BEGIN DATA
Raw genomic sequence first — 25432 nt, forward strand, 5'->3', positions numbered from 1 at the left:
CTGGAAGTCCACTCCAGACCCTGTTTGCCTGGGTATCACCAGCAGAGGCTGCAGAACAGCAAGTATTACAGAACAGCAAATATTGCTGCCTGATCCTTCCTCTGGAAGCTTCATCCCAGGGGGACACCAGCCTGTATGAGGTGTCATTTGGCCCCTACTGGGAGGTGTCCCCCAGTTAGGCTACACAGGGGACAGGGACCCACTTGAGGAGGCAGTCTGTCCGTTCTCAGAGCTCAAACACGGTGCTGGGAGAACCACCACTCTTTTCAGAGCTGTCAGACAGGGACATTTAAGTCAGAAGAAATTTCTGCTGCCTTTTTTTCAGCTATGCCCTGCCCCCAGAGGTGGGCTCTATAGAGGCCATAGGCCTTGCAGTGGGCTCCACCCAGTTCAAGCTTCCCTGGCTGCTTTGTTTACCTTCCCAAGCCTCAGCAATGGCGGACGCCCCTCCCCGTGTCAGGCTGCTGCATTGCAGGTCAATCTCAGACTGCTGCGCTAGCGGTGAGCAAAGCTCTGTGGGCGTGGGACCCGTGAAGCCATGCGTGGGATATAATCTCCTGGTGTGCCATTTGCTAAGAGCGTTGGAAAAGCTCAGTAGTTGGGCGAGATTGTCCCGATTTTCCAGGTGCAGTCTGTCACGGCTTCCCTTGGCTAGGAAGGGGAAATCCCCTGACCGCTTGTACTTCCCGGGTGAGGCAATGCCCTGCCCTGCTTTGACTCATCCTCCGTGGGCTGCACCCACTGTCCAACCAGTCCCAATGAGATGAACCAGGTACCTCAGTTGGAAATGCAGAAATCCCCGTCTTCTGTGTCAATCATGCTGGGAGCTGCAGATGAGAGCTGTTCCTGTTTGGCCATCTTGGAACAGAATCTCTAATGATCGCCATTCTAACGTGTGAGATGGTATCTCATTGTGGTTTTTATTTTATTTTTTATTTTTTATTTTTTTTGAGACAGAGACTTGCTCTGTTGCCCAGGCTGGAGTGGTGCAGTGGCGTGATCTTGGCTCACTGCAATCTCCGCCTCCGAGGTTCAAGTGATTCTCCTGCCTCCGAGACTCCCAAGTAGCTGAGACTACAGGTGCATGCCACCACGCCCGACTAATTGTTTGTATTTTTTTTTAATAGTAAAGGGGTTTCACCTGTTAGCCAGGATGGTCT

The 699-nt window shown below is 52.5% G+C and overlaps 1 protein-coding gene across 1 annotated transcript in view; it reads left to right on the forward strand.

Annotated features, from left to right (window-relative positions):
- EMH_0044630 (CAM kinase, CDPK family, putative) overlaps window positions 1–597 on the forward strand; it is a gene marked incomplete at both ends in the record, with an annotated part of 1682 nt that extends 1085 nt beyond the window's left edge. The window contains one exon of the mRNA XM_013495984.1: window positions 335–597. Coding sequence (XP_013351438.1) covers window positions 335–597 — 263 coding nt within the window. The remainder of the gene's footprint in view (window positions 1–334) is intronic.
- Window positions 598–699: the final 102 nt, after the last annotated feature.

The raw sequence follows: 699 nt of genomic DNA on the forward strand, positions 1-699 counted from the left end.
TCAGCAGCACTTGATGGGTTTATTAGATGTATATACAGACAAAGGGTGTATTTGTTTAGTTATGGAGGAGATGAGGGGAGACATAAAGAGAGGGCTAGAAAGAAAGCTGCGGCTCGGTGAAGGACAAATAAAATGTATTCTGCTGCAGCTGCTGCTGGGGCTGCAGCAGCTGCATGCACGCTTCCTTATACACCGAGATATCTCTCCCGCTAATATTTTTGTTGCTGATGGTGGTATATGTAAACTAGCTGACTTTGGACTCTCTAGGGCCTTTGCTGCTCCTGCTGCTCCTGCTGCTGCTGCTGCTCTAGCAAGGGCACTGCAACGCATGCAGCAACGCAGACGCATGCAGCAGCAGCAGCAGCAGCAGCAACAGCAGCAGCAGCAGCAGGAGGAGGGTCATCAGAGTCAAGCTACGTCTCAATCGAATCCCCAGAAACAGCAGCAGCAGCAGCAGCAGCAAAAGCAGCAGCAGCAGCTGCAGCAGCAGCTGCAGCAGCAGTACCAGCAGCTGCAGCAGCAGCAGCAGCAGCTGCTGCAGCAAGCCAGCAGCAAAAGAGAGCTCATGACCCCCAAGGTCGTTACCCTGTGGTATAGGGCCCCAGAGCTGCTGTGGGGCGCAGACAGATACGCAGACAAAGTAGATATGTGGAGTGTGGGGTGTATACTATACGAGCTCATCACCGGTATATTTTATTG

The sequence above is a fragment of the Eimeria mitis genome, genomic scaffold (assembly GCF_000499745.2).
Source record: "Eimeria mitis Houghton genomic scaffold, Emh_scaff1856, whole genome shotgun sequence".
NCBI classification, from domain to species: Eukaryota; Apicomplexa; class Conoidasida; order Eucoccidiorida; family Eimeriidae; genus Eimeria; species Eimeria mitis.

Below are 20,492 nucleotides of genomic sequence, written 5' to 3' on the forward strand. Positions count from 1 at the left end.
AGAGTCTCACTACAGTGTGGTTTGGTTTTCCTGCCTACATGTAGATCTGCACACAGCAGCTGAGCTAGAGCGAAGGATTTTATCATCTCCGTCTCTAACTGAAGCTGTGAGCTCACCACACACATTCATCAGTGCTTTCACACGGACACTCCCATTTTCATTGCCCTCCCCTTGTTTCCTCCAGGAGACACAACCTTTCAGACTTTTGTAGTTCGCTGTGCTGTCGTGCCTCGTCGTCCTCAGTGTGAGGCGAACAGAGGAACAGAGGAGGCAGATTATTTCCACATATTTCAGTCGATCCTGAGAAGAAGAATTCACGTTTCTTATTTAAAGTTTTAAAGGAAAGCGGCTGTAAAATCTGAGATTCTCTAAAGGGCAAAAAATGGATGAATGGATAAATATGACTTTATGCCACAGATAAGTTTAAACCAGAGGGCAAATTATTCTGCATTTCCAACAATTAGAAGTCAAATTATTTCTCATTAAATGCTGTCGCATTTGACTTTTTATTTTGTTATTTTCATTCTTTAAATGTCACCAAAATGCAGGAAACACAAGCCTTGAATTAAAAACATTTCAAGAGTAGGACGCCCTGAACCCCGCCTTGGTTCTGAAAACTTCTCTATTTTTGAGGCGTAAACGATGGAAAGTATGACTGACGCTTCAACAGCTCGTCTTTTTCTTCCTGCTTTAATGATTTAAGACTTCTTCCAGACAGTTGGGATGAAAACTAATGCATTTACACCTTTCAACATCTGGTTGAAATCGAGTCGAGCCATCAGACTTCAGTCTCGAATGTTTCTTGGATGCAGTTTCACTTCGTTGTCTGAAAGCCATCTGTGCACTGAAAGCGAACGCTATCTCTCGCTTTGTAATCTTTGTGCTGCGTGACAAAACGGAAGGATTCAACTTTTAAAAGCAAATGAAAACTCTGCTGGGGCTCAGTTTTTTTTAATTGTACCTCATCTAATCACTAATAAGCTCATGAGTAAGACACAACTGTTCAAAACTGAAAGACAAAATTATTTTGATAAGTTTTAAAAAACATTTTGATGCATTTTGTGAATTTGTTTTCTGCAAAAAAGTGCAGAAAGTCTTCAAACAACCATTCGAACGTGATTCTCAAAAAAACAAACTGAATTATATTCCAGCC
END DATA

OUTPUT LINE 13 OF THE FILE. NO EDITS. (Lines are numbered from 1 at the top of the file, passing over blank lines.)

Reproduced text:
AGAGTCTCACTACAGTGTGGTTTGGTTTTCCTGCCTACATGTAGATCTGCACACAGCAGCTGAGCTAGAGCGAAGGATTTTATCATCTCCGTCTCTAACTGAAGCTGTGAGCTCACCACACACATTCATCAGTGCTTTCACACGGACACTCCCATTTTCATTGCCCTCCCCTTGTTTCCTCCAGGAGACACAACCTTTCAGACTTTTGTAGTTCGCTGTGCTGTCGTGCCTCGTCGTCCTCAGTGTGAGGCGAACAGAGGAACAGAGGAGGCAGATTATTTCCACATATTTCAGTCGATCCTGAGAAGAAGAATTCACGTTTCTTATTTAAAGTTTTAAAGGAAAGCGGCTGTAAAATCTGAGATTCTCTAAAGGGCAAAAAATGGATGAATGGATAAATATGACTTTATGCCACAGATAAGTTTAAACCAGAGGGCAAATTATTCTGCATTTCCAACAATTAGAAGTCAAATTATTTCTCATTAAATGCTGTCGCATTTGACTTTTTATTTTGTTATTTTCATTCTTTAAATGTCACCAAAATGCAGGAAACACAAGCCTTGAATTAAAAACATTTCAAGAGTAGGACGCCCTGAACCCCGCCTTGGTTCTGAAAACTTCTCTATTTTTGAGGCGTAAACGATGGAAAGTATGACTGACGCTTCAACAGCTCGTCTTTTTCTTCCTGCTTTAATGATTTAAGACTTCTTCCAGACAGTTGGGATGAAAACTAATGCATTTACACCTTTCAACATCTGGTTGAAATCGAGTCGAGCCATCAGACTTCAGTCTCGAATGTTTCTTGGATGCAGTTTCACTTCGTTGTCTGAAAGCCATCTGTGCACTGAAAGCGAACGCTATCTCTCGCTTTGTAATCTTTGTGCTGCGTGACAAAACGGAAGGATTCAACTTTTAAAAGCAAATGAAAACTCTGCTGGGGCTCAGTTTTTTTTAATTGTACCTCATCTAATCACTAATAAGCTCATGAGTAAGACACAACTGTTCAAAACTGAAAGACAAAATTATTTTGATAAGTTTTAAAAAACATTTTGATGCATTTTGTGAATTTGTTTTCTGCAAAAAAGTGCAGAAAGTCTTCAAACAACCATTCGAACGTGATTCTCAAAAAAACAAACTGAATTATATTCCAGCC